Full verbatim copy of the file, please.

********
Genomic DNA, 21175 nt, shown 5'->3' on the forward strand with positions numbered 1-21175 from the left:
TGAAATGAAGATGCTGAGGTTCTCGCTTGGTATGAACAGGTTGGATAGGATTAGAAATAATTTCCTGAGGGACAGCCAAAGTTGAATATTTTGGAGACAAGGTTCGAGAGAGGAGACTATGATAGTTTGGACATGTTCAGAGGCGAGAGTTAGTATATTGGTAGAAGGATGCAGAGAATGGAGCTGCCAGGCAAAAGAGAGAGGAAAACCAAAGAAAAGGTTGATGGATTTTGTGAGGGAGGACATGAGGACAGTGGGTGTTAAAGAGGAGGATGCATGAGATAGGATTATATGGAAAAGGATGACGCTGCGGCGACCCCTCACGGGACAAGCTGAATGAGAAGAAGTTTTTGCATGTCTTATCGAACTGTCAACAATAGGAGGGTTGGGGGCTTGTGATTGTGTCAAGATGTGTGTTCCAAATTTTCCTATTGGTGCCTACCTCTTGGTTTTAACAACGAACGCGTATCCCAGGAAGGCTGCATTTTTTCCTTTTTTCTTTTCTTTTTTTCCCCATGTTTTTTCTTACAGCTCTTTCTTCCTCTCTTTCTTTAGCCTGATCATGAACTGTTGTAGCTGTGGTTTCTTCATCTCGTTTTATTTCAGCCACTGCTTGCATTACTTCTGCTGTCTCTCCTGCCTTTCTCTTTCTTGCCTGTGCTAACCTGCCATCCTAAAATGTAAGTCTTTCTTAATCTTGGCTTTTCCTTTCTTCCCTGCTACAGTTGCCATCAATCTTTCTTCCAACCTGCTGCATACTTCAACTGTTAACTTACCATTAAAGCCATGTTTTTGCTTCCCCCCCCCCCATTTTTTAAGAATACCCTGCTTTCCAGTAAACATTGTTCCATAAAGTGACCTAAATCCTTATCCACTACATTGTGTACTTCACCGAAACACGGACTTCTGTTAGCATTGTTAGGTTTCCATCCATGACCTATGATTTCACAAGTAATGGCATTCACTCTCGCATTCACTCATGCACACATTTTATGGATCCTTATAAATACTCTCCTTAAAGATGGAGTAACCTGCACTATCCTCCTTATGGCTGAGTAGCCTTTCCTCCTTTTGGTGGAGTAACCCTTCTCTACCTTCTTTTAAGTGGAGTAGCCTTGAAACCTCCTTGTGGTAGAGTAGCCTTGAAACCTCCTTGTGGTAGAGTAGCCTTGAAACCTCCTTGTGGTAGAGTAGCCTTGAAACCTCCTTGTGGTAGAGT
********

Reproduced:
Genomic DNA, 21175 nt, shown 5'->3' on the forward strand with positions numbered 1-21175 from the left:
TGAAATGAAGATGCTGAGGTTCTCGCTTGGTATGAACAGGTTGGATAGGATTAGAAATAATTTCCTGAGGGACAGCCAAAGTTGAATATTTTGGAGACAAGGTTCGAGAGAGGAGACTATGATAGTTTGGACATGTTCAGAGGCGAGAGTTAGTATATTGGTAGAAGGATGCAGAGAATGGAGCTGCCAGGCAAAAGAGAGAGGAAAACCAAAGAAAAGGTTGATGGATTTTGTGAGGGAGGACATGAGGACAGTGGGTGTTAAAGAGGAGGATGCATGAGATAGGATTATATGGAAAAGGATGACGCTGCGGCGACCCCTCACGGGACAAGCTGAATGAGAAGAAGTTTTTGCATGTCTTATCGAACTGTCAACAATAGGAGGGTTGGGGGCTTGTGATTGTGTCAAGATGTGTGTTCCAAATTTTCCTATTGGTGCCTACCTCTTGGTTTTAACAACGAACGCGTATCCCAGGAAGGCTGCATTTTTTCCTTTTTTCTTTTCTTTTTTTCCCCATGTTTTTTCTTACAGCTCTTTCTTCCTCTCTTTCTTTAGCCTGATCATGAACTGTTGTAGCTGTGGTTTCTTCATCTCGTTTTATTTCAGCCACTGCTTGCATTACTTCTGCTGTCTCTCCTGCCTTTCTCTTTCTTGCCTGTGCTAACCTGCCATCCTAAAATGTAAGTCTTTCTTAATCTTGGCTTTTCCTTTCTTCCCTGCTACAGTTGCCATCAATCTTTCTTCCAACCTGCTGCATACTTCAACTGTTAACTTACCATTAAAGCCATGTTTTTGCTTCCCCCCCCCCCATTTTTTAAGAATACCCTGCTTTCCAGTAAACATTGTTCCATAAAGTGACCTAAATCCTTATCCACTACATTGTGTACTTCACCGAAACACGGACTTCTGTTAGCATTGTTAGGTTTCCATCCATGACCTATGATTTCACAAGTAATGGCATTCACTCTCGCATTCACTCATGCACACATTTTATGGATCCTTATAAATACTCTCCTTAAAGATGGAGTAACCTGCACTATCCTCCTTATGGCTGAGTAGCCTTTCCTCCTTTTGGTGGAGTAACCCTTCTCTACCTTCTTTTAAGTGGAGTAGCCTTGAAACCTCCTTGTGGTAGAGTAGCCTTGAAACCTCCTTGTGGTAGAGTAGCCTTGAAACCTCCTTGTGGTAGAGTAGCCTTGAAACCTCCTTGTGGTAGAGT